In hindsight, it appears everybody largely gave up on advancing web browser technology shortly after Microsoft completely and utterly destroyed Netscape as a viable company. This is why for more than a decade, web browsers resembled an "8-track tape" with too many components tacked on with "duct tape" such as flash, java, etc ... for any functionality beyond reading simple text and static images.


Successors largely resembled "settlers" and not "pioneers" (ie. webkit, presto, etc ....). In the case of Presto, I'm guessing Opera's developers came to the realization that maintaining their own version of an "8-track tape duct taped with too much junk" became too resource consuming and not worth the effort anymore. Easier to just start off with the Chromium engine and add in their own stuff, which eventually became the Opera Vivaldi browser.
 

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This most annoying part about using extensions like umatrix or noscript, is figuring out which scripts are the nasty crap.

My preference is to not run ANY scripts at all, with the page still readable to me. At minimum, nowadays the vast majority of websites require css to be allowed. Only really really old ancient webpages leftover from the 1990s, might still be viewable without css.

After y2k or so, I have noticed many non-nasty scripts are required for the screen to render/function properly at all on many webpages, which are frequently hosted on third party cdn sites. For example on this hometheaterforum forum, jQuery scripts are download from the third party ajax.googleapis.com cdn host. I don't always allow these particular jQuery scripts to be run whenever I'm reading stuff on hometheaterforum here, but some functionality will be missing.

This is what made extensions like decentraleyes ideal years ago, where Firefox didn't have to connect to a remote third party host to obtain a non-nasty script, such as jQuery. In principle third party cdn hosts can also do rudimentary tracking, which decentraleyes also blocks.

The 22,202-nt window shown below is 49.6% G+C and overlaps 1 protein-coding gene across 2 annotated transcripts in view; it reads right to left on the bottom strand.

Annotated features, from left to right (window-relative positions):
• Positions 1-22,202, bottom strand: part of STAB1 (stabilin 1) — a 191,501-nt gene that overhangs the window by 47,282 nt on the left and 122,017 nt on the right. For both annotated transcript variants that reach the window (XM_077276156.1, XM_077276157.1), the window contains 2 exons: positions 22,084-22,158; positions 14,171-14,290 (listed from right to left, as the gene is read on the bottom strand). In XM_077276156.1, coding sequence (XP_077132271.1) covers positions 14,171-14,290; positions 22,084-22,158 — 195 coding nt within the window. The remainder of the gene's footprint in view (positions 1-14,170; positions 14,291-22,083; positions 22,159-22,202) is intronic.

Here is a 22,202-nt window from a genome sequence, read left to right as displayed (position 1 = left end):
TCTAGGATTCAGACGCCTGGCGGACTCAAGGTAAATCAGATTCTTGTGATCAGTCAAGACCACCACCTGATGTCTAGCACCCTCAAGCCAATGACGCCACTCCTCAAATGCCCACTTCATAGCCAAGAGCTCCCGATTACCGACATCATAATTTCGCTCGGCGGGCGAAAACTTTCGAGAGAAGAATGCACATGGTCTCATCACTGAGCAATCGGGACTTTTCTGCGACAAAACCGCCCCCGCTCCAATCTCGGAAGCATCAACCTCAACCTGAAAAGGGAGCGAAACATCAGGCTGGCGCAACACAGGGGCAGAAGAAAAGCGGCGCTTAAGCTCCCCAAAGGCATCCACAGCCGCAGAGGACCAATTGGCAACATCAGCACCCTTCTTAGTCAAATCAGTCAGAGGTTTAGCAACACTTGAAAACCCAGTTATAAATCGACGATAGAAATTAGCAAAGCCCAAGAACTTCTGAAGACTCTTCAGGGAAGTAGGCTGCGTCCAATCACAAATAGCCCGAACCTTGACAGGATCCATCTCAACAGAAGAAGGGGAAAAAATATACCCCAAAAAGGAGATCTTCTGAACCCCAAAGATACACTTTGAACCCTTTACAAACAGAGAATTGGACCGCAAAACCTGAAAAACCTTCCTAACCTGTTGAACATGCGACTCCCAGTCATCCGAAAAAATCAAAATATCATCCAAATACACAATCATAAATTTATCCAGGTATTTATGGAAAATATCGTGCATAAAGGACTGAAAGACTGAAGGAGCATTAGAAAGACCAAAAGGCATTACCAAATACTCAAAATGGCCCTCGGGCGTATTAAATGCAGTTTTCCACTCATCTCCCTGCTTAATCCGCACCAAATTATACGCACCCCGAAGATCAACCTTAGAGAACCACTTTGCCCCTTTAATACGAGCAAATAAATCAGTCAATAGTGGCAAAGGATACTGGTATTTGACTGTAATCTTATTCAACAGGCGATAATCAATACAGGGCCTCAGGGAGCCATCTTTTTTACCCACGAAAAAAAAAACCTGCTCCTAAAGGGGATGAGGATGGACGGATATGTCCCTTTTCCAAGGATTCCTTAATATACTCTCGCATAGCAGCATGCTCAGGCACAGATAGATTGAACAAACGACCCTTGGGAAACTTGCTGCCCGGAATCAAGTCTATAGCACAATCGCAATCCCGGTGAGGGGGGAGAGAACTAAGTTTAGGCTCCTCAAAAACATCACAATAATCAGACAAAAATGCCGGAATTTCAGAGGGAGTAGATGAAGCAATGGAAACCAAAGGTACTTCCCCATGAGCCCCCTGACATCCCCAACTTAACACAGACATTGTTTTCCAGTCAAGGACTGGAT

Since Firefox and Chrome have become more and more aggressive in stopping cross site scripting attracks over the years, it has made decentraleyes (and localcdn) type extensions less effective.


Nevertheless from my experiences with using decentraleyes over the years, I became more familiar with which third party cdn hosts can be allowed on certain websites, and which ones are hosting pure junk.
We do our best to be judicious with ads here at HTF, though it can be challenging to find that balance. While I understand that some folks will run ad/script blockers no matter what, it is my hope that regular members will chip in for a premium membership here to help support the site.
 

jcroy

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Usually if I want to order something through an amazon link on here, I'll turn off the ad-blocking stuff and use the HTF specific links to amazon.

I don't know what other ads are blocked. The "forum sponsor" ads (such as "Blue Jeans Cable" at this moment). still show up. I haven't written any custom ad-blocking rules to block the "forum sponsor" ads nor the screen "whitening out" on the forum's home page.
 

jcroy

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Being able to keep tabs where they belong - *below* the URL bar - is the primary reason I still use Firefox (followed closely that it's not a Google product). The inability to move the tab row to where I want it to be is what's kept me away from all alternative browsers.
Just wondering. (Since this appears to be one of your huge hang-ups on this issue).

Have you tried writing your own extension on Chrome and/or Firefox, which achieves a "proper UI" in your estimation?
 

Johnny Angell

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I googled making chrome my default browser on my ipad, didn’t find much help. A couple of links said to do it, you had to be jail broken. Is their a simple way to make chrome my default browser on my ipad, iphone, and Mac?
 

theJman

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Easier to just start off with the Chromium engine and add in their own stuff, which eventually became the Opera Vivaldi browser.
Did Opera and Vivaldi merge? The only thing I knew they had in common was both were started by the same man, Jon von Tetzchner.
 

jcroy

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Did Opera and Vivaldi merge? The only thing I knew they had in common was both were started by the same man, Jon von Tetzchner.
It was more like slamming hard on the "reset button".

The current Microsoft Edge appears to also be slamming on the "reset button" too.

:chatter:
 

jcroy